Safety First (2019)
Safety First is a project that further explores the concept of an “inner refuge” for young queer people. The "inner refuge" describes the shelter the British public was encouraged to build in their homes in the weeks or days leading up to when nuclear war would be inevitable. The shelter this work is based on is illustrated in the ‘Protect and Survive’ civil defence booklet that was published in the late 1970’s, it suggested using doors and strong objects as the base, with textile objects on top that were meant to protect us from radiation and fallout. In this rendition, the artist uses a bed as the main structure of the sculpture, representing how queer people find refuge within their bed rooms from the cold war of homophobia that attacks us from outside and within our homes.
The design from the quilt references the ‘H-Bomb’ film (1957) which was made to train civil defence workers on the effects of a hydrogen bomb and how it differs from the atom bomb that was developed previously. The film has a sequence where it describes the blast radius of the bomb, and how effective shelter would be from it dependant on distance, this is replicated within the quilt in Safety First. Instead of being used to describe blast affects from the bomb in distance, it describes durational distance from the event of a queer persons first coming out and how over time the fallout of this is still felt in everyday life. The shelters, rather than a physical refuge, are things that a queer person might need to hear and tips for their continued survival.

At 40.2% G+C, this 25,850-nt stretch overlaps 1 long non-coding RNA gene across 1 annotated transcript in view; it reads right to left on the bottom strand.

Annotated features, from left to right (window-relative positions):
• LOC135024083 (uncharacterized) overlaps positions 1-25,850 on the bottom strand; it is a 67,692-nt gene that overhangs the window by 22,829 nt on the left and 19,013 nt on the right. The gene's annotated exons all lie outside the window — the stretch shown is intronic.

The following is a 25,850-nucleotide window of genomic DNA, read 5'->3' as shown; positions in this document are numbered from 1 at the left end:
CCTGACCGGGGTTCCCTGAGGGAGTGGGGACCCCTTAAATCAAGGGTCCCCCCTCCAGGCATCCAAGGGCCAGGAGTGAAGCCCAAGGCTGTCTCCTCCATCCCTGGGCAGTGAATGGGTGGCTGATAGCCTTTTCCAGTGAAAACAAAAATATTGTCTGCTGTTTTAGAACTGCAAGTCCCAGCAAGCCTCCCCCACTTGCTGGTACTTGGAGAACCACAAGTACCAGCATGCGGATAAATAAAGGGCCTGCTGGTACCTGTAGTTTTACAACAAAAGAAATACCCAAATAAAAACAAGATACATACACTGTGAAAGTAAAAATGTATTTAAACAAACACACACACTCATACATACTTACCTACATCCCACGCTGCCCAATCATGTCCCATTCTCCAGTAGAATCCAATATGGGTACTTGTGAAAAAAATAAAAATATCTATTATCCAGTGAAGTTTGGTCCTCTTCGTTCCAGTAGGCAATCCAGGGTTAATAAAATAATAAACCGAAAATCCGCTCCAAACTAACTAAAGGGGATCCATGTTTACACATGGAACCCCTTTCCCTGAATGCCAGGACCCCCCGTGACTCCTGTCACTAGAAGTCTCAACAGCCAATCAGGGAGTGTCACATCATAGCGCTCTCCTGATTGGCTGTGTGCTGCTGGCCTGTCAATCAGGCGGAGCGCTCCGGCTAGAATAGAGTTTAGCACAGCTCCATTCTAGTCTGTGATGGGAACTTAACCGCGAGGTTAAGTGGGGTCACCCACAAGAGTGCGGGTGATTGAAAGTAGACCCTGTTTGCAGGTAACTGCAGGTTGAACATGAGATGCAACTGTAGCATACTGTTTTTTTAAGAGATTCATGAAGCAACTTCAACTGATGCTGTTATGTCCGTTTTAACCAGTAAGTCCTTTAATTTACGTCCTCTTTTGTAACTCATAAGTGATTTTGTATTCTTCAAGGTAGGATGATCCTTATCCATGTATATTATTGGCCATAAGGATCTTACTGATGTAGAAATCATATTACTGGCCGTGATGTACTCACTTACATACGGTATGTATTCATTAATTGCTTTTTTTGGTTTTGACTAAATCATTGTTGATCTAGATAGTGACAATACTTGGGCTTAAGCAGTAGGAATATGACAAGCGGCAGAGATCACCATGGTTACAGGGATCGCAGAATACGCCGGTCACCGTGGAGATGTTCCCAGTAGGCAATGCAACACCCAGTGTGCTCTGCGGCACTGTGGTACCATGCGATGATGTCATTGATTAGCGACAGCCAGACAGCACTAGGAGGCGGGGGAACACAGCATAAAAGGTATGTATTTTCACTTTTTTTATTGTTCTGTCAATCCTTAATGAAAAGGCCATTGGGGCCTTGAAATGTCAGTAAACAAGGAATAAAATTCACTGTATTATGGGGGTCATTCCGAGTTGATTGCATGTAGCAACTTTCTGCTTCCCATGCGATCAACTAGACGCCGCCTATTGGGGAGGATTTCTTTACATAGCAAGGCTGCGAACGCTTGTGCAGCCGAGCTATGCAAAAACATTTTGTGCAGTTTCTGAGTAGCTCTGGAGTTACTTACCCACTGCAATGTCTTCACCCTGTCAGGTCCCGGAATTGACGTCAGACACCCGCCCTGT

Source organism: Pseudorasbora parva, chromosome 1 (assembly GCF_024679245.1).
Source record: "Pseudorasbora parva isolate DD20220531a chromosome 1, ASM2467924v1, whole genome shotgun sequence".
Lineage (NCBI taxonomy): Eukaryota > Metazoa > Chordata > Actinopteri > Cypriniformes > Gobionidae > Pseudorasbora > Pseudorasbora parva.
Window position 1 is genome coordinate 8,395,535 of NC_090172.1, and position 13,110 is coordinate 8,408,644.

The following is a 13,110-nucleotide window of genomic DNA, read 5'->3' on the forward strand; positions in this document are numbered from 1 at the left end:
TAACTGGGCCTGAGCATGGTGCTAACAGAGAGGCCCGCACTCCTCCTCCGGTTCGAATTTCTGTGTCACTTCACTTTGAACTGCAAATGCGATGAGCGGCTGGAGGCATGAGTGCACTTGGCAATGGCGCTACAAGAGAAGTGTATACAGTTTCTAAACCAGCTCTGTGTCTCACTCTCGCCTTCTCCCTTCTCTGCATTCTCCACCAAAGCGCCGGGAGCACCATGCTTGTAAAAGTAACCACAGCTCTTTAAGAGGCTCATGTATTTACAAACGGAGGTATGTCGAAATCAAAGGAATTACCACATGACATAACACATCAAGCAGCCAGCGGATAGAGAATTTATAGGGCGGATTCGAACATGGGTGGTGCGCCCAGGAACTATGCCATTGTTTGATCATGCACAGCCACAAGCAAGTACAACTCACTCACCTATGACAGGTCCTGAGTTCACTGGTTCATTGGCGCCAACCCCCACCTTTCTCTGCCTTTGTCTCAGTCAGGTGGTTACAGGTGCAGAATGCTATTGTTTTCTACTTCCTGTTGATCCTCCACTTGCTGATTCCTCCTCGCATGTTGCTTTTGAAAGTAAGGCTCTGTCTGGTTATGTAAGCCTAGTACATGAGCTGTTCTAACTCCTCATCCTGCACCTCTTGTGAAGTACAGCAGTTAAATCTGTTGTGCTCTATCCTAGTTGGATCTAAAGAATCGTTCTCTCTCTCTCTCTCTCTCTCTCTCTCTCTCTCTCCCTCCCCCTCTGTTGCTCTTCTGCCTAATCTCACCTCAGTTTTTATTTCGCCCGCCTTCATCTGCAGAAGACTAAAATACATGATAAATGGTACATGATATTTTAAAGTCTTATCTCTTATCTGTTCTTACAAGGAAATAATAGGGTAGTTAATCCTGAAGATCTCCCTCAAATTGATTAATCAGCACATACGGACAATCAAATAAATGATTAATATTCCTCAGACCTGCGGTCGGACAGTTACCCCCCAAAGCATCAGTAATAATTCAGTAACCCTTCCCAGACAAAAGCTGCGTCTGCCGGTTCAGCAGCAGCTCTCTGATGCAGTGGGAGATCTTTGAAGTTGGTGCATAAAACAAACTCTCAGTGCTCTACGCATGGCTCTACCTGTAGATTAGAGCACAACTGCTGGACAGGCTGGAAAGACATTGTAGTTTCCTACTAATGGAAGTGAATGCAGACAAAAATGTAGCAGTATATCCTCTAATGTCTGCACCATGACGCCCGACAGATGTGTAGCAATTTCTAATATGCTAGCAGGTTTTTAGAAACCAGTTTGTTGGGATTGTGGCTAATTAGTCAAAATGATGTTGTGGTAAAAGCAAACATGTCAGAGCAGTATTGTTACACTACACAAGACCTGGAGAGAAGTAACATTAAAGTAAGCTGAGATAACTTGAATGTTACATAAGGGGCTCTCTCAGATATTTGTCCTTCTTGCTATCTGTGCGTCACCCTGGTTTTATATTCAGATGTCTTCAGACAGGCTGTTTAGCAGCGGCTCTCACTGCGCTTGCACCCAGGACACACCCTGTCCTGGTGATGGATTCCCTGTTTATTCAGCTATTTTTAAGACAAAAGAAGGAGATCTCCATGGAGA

Whilst Shelter (2019) represents a single experience, Safety First (2019) references the size of a double bed and has a photograph of the artist and her partner under the shelter. The refuge is not only to protect the occupants, but it serves to make the work inaccessible to a heterosexual audience.
This work was shown as part of Camberwell College of Arts Degree show (2019) in the Photography Department.